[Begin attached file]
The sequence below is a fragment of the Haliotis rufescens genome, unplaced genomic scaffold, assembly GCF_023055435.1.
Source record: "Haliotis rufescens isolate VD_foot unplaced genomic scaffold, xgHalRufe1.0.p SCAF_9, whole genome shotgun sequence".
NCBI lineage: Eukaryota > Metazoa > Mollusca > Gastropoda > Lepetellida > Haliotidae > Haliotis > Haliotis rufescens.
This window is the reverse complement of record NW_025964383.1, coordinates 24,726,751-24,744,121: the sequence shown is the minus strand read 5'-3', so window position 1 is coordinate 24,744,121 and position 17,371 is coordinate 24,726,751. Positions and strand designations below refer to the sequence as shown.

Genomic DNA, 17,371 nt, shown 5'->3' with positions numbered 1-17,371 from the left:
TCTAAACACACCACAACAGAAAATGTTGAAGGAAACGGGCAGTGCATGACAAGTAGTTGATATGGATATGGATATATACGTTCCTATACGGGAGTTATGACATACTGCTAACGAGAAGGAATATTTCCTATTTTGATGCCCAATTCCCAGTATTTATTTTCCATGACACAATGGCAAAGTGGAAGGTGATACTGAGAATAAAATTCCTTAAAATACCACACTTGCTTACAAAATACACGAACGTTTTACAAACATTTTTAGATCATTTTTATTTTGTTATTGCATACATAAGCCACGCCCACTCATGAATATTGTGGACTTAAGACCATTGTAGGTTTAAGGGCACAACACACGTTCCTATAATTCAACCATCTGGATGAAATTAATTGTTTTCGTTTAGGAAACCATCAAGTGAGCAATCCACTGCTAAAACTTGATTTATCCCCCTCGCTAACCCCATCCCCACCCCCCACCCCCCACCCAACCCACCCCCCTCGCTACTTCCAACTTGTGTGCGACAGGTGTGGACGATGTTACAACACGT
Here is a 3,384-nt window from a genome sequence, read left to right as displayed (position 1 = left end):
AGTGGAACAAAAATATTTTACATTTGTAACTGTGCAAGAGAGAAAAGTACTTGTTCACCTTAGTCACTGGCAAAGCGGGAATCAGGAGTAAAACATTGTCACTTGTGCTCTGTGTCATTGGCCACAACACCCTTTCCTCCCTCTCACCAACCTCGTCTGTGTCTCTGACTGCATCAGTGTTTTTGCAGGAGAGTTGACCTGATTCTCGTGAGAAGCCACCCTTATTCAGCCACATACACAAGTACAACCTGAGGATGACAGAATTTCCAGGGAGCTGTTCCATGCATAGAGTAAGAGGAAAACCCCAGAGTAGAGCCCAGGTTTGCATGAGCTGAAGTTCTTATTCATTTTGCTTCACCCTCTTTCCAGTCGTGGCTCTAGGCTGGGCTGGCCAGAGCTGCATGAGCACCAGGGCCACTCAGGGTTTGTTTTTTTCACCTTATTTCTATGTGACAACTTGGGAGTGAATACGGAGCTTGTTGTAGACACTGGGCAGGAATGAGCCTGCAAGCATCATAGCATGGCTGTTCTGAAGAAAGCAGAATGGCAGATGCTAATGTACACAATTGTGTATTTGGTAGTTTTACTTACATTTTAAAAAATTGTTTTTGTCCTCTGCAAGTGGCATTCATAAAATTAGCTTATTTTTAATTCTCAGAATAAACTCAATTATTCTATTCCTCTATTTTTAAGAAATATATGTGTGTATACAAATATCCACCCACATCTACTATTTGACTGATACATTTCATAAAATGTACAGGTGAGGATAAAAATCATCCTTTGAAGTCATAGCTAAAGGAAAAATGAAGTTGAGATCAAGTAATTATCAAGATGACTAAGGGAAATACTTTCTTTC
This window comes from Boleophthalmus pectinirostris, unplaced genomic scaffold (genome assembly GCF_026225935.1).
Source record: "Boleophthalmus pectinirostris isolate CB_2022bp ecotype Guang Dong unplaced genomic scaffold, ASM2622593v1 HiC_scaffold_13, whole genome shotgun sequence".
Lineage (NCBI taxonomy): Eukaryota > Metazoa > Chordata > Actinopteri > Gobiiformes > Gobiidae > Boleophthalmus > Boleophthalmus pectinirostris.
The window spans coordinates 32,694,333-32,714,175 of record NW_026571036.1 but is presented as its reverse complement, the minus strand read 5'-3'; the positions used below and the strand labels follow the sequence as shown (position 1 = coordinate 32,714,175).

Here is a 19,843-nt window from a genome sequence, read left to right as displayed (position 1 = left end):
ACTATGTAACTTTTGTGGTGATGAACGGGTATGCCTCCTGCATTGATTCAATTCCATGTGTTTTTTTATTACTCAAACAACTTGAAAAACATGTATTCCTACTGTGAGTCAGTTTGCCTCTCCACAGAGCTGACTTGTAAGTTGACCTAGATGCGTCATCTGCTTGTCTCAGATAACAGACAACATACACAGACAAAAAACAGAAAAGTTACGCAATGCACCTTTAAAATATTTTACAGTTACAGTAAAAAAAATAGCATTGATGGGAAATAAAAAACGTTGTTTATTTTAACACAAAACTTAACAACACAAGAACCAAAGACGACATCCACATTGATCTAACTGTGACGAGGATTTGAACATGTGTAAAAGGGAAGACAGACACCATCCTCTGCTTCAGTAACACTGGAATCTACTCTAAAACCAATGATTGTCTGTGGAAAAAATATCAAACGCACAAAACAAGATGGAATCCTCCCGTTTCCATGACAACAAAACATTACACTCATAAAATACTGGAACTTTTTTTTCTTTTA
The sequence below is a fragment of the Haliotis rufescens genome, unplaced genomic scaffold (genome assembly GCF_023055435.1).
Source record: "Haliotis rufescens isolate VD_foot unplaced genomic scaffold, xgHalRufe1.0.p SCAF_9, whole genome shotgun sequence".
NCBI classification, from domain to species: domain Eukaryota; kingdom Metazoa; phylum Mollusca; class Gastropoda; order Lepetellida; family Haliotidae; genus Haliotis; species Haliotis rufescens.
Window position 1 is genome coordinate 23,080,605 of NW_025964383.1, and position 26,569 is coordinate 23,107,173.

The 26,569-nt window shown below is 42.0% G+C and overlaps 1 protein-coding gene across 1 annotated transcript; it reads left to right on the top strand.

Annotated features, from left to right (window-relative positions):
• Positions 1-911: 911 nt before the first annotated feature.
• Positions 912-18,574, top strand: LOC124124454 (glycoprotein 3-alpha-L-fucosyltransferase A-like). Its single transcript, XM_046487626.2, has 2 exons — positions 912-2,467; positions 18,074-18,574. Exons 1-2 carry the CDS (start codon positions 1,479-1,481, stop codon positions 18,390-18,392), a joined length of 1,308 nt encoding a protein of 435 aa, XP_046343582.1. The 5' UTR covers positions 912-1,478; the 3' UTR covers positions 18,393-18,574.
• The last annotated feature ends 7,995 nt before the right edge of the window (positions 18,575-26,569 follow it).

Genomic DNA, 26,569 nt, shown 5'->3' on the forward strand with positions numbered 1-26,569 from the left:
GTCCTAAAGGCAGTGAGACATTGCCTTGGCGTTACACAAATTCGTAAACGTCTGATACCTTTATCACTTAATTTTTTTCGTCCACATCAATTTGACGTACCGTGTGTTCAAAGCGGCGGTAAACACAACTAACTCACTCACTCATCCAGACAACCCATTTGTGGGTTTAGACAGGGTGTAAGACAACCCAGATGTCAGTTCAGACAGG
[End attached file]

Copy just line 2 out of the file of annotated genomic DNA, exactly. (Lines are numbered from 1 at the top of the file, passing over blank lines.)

Source record: "Haliotis rufescens isolate VD_foot unplaced genomic scaffold, xgHalRufe1.0.p SCAF_9, whole genome shotgun sequence".